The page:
North Keppel Island Conservation 

Always Write On A Full Moon

 That’s my new deal with the universe. These years and months and moments are so pregnant with fresh experiences, people, stories, and whirlwinds of emotion at the moment. I feel compelled to transfer what’s running through my veins into ink on paper. We know the pace of life goes through ebbs and flows. When there’s nothing happening in comparison to now, there is still so much wonder in the world. Finding gems and sparks in the seemingly mundane, keeping a record of your thoughts, positions and routine, expanding, learning, growing and changing. We always have a reason to write when that full moon looms over our lives. 

Describe five days in paradise. Silhouettes of jagged mountains on the horizon floating in brilliant fuchsia that fades into navy and climbs into a crystal clear blue so expansive that you are shaken into remembrance of what we are part of. A full moon plays tag with the sun and the days roll by with sunrise walks leaving stress behind in your footprints, ocean swims in still waters with smooth snaking currents, satisfying work that rewards you with connection with the environment rather than dollars and things, pondering through palm trees awkward in height like teenage boys and late night fires knitted with the togetherness of a community group. 
There is something insatiably grounding about being and seeing on a small sand island. We’ve swapped artificial light for the sun and moon, hard pavements with sand and crackling dry palm fronds, moisturizer for deet, the sound of sirens and alarms with those of lapping shores and curlew birds, retail work with conservation work, pens with gloves, screens with sheraids and conversation and gyms with beaches and rock hopping. We’ve switched uni lecturers and textbooks with the world as a classroom, beds with bags, showers with ocean plunges, doors and walls with zippers and canvas, clocks with light and confinement with space and freedom. There is a blindingly shimmering layer of light swathed over the water acting like a comforting barrier from the mainland. Marine protection zones surround us, fires are banned and campers restricted, the introduced possum population is close to being eradicated and the National Parks and the North Keppel Island Environmental Education Centre work in harmony to ensure the native purity of this space.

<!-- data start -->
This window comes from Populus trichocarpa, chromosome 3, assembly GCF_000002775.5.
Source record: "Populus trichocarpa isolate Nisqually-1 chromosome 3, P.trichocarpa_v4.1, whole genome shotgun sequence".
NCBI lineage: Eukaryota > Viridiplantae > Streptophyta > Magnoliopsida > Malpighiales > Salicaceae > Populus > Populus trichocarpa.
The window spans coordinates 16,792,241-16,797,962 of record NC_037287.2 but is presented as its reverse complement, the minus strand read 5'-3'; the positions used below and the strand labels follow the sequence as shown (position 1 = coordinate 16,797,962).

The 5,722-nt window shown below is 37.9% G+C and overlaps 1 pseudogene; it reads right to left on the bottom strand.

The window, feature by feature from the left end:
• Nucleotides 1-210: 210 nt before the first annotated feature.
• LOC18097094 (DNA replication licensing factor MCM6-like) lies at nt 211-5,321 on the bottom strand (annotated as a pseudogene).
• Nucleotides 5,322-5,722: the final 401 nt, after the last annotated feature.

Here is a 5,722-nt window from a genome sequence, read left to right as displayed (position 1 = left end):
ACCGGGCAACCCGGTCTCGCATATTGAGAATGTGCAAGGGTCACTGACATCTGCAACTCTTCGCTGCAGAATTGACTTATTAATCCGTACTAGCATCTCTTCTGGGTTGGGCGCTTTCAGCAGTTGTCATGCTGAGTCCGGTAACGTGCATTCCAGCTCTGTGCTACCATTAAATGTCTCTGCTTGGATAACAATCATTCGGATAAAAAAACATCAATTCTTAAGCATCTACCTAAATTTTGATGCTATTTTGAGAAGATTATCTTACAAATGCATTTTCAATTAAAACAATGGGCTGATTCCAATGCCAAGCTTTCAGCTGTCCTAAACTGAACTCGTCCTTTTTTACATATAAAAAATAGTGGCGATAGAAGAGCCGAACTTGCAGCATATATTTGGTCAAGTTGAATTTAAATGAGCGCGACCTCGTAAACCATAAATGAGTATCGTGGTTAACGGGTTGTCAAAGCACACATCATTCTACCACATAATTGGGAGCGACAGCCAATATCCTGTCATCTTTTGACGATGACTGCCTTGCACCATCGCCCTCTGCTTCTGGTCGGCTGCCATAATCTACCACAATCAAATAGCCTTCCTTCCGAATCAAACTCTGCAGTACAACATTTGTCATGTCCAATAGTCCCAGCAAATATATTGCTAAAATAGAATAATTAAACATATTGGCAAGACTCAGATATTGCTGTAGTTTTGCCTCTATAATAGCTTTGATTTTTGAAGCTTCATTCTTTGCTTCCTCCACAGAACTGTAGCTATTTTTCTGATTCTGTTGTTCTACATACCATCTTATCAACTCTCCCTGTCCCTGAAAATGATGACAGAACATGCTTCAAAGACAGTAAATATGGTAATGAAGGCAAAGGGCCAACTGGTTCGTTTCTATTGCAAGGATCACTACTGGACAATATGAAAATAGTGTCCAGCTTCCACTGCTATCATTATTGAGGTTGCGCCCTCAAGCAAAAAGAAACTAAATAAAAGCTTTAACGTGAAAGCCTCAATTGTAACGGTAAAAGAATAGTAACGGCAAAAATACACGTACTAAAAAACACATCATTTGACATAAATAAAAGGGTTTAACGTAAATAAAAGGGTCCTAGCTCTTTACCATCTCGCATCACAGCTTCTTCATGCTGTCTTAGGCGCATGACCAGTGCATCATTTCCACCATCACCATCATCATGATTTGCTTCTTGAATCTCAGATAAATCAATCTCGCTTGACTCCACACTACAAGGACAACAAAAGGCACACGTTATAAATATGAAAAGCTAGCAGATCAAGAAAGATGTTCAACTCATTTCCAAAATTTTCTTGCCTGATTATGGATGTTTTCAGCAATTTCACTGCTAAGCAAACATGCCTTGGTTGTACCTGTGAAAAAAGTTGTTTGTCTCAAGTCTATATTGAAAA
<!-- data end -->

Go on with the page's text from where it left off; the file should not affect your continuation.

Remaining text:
This week, our ten bodies have weeded and trimmed, raked and snipped, collected rubbish and debris, layed down pavement and ramps and given a valuable hand to the sustainability of North Keppel Island whilst adding an invaluable understanding of how to play a responsible part in our environment. 
After all, we’ve got a heck of a long time to shape the part we want to play! I would prefer if we asked how many years we have left rather than how old we are. I have seventy six years left until a century and get that letter from the queen. It’s puts into perspective how many things we can do! I want to climb Mont Blanc, teach English in Korea, become fluent in Spanish, live with monks, ride around the world, fall in love, adopt a child, see the Great Wall and the northern lights and learn more about history and politics and study law and help with the plight of the refugees and the world and document Nana’s life and organize my trip to Mongolia and visit and know everyone and everything and then do it all over again ! And the really cool part about ability and entitlement and choice is that we can. 

Shall add more pics soon !


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